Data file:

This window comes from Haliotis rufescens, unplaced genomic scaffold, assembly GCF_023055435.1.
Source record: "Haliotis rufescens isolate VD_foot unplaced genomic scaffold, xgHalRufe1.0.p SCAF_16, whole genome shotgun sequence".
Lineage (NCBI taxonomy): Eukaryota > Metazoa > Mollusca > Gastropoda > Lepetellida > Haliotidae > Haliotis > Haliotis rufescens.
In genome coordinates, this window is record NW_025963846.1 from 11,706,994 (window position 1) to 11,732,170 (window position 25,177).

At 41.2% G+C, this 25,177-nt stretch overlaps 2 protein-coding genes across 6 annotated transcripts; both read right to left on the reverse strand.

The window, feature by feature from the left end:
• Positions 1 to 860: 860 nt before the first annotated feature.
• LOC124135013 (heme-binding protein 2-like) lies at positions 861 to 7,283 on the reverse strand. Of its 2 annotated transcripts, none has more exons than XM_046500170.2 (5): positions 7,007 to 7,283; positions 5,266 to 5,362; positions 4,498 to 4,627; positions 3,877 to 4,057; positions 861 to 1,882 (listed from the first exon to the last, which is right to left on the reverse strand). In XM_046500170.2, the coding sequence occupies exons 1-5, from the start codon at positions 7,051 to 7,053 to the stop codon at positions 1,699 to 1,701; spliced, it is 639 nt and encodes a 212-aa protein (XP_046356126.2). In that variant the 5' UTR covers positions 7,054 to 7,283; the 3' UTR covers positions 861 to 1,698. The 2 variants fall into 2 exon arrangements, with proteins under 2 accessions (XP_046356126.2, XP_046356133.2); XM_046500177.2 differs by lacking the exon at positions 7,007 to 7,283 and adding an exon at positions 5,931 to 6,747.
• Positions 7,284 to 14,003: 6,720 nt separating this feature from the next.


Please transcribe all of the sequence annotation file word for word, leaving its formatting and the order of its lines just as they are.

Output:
This window comes from Haliotis rufescens, unplaced genomic scaffold, assembly GCF_023055435.1.
Source record: "Haliotis rufescens isolate VD_foot unplaced genomic scaffold, xgHalRufe1.0.p SCAF_16, whole genome shotgun sequence".
Lineage (NCBI taxonomy): Eukaryota > Metazoa > Mollusca > Gastropoda > Lepetellida > Haliotidae > Haliotis > Haliotis rufescens.
In genome coordinates, this window is record NW_025963846.1 from 11,706,994 (window position 1) to 11,732,170 (window position 25,177).

At 41.2% G+C, this 25,177-nt stretch overlaps 2 protein-coding genes across 6 annotated transcripts; both read right to left on the reverse strand.

The window, feature by feature from the left end:
• Positions 1 to 860: 860 nt before the first annotated feature.
• LOC124135013 (heme-binding protein 2-like) lies at positions 861 to 7,283 on the reverse strand. Of its 2 annotated transcripts, none has more exons than XM_046500170.2 (5): positions 7,007 to 7,283; positions 5,266 to 5,362; positions 4,498 to 4,627; positions 3,877 to 4,057; positions 861 to 1,882 (listed from the first exon to the last, which is right to left on the reverse strand). In XM_046500170.2, the coding sequence occupies exons 1-5, from the start codon at positions 7,051 to 7,053 to the stop codon at positions 1,699 to 1,701; spliced, it is 639 nt and encodes a 212-aa protein (XP_046356126.2). In that variant the 5' UTR covers positions 7,054 to 7,283; the 3' UTR covers positions 861 to 1,698. The 2 variants fall into 2 exon arrangements, with proteins under 2 accessions (XP_046356126.2, XP_046356133.2); XM_046500177.2 differs by lacking the exon at positions 7,007 to 7,283 and adding an exon at positions 5,931 to 6,747.
• Positions 7,284 to 14,003: 6,720 nt separating this feature from the next.